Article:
Our Research Baron and her team visiting Rocky Mountain National Park on Sept. 20, 2013 to collect samples after the historic Colorado floods. Our Program Our Curriculum Specialization Front Range Student Ecology Symposium Photo is courtesy of Caroline Melle. It was taken near her research site at Imnavait Creek by Toolik Lake field station, AK Diana Wall and crew in Antarctica Chris Funk and crew hiking in Oyacachi, Ecuador Kurogawa (Kuro Stream), a stream with native Japanese charr and salmon in the mountains of Shikoku Island, southern Japan – image by David Herasimtschuk

Our Program

Since its inception in 1992, GDPE has grown to become a principal organization that catalyzes cutting-edge and world-renowned ecological research performed at Colorado State University.

Our primary goal is to provide outstanding training for graduate students in the ecological sciences, and our students consistently earn recognition for their scholarship and academic achievement.

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GDPE PhD Area of Specialization

Human/Environment Interactions

Increasing rates of poverty, landlessness, and declining health are co-occurring with rapid shifts in land use, land cover, loss of biodiversity and global warming.

These interconnected human/environmental changes represent a clear risk to the well being of individuals, communities and societies now and in the future.

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Our Curriculum

GDPE's degree programs are rigorous and comprehensive offering both M.S. and Ph.D. tracks in addition to the Human/Environment Interactions specialization.

The GDPE curriculum is designed to provide a breadth and depth of training to MS and PhD students, who will emerge from the program as highly competent and skilled graduates.

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Our Research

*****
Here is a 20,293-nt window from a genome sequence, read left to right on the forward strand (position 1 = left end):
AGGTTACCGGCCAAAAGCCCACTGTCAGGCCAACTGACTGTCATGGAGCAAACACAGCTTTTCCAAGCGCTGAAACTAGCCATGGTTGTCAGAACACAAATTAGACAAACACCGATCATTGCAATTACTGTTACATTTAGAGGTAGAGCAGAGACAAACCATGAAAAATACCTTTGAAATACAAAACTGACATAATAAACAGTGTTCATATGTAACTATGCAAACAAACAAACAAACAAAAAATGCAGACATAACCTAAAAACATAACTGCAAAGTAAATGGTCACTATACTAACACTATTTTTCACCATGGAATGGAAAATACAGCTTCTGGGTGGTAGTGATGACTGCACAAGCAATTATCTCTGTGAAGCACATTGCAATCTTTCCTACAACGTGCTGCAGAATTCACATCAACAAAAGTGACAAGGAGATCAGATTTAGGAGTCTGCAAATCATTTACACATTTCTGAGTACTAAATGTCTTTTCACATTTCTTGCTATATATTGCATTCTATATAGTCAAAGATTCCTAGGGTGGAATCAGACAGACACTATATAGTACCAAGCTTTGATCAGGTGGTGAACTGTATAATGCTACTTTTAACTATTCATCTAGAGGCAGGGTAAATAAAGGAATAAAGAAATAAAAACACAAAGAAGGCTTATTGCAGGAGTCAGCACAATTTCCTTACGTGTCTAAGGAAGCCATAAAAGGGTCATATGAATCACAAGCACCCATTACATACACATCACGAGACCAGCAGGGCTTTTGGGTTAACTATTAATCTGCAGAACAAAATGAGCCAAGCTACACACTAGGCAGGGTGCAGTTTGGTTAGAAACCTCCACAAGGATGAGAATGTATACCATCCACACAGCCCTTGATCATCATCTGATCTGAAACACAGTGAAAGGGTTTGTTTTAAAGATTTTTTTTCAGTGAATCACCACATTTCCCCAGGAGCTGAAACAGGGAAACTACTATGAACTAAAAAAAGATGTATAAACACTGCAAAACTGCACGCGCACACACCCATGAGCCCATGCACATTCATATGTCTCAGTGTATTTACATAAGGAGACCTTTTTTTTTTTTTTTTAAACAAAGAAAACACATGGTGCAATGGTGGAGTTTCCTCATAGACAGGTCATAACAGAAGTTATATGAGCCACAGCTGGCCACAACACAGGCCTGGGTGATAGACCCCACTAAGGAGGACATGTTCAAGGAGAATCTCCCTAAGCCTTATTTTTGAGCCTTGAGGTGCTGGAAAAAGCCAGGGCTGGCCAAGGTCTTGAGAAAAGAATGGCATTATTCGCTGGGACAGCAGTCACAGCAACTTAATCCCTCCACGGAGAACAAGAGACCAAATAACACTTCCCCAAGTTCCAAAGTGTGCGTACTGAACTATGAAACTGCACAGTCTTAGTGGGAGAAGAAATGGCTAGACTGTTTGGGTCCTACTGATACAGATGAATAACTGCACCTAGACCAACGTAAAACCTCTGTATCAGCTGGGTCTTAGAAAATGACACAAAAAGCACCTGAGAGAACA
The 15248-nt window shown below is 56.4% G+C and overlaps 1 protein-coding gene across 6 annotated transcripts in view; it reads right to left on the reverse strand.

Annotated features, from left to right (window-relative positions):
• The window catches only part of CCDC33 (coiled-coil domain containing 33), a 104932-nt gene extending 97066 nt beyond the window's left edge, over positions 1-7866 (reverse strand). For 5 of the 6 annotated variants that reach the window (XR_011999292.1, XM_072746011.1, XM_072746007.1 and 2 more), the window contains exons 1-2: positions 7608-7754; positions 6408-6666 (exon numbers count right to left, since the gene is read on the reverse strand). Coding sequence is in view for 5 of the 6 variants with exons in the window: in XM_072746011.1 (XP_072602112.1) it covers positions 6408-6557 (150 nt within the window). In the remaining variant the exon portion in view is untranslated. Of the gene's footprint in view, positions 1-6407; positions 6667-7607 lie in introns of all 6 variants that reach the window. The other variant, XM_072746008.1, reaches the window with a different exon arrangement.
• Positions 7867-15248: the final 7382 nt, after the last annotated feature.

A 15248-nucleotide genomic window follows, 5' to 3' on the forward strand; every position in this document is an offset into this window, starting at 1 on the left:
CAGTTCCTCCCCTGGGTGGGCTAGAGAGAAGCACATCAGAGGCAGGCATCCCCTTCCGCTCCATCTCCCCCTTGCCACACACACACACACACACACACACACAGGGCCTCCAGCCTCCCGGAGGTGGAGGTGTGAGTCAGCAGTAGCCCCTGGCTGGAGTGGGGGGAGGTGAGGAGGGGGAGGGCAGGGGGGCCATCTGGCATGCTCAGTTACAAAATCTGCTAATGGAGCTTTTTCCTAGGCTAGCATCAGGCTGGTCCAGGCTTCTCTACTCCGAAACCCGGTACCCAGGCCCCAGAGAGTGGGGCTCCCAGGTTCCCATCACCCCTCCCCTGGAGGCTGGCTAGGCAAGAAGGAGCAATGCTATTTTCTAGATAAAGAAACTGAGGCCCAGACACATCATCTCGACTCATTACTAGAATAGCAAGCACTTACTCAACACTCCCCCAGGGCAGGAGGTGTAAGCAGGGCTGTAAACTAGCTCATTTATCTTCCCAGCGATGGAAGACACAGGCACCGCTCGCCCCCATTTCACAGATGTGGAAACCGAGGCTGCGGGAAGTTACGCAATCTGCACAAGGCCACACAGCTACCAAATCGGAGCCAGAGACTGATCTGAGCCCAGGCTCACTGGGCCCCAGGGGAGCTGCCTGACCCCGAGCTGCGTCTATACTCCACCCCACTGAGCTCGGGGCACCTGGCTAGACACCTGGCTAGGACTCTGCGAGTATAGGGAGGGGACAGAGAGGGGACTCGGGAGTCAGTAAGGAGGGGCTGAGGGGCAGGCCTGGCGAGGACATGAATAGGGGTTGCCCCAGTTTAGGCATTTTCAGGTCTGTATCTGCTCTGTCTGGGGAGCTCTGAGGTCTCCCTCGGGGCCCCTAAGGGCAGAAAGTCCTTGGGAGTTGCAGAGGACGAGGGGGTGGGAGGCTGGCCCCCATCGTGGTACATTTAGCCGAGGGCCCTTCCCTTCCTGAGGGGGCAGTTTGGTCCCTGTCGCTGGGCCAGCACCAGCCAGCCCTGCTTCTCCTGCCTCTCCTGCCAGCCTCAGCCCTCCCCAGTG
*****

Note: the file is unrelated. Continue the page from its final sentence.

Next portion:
The Graduate Degree Program in Ecology is recognized by Colorado State University as a Program of Research and Scholarly Excellence (PRSE). Programs are awarded this designation because they have achieved great distinction and set a standard for excellence that may serve as a model for programs throughout the institution.

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Front Range Student Ecology Symposium

FRSES is a student-run symposium that provides an opportunity for Front Range students doing research in ecology to showcase their work and network in a friendly and supportive peer environment. Highlights include a keynote address by an invited speaker, a full day of poster and oral presentation sessions, an awards banquet to recognize exceptional student work, and a social gathering to celebrate student success.

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Why graduate school at CSU is for you!

"CSU has meant everything to my success. No other university I know of trains its students to work collaboratively across disciplines to solve societal issues. These were the gifts CSU gave me when I arrived and these are the gifts it gives students today. I was so fortunate to learn from the giants in ecosystem ecology how to think big and across disciplines, and apply that knowledge toward solving societal problems."
- Colorado State Scientist Jill Baron

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News & Events

OCT: GDPE Resident Distinguished Ecologist Bill Parton



3 - 4 pm
Lory Student Center, Cherokee Park Ballroom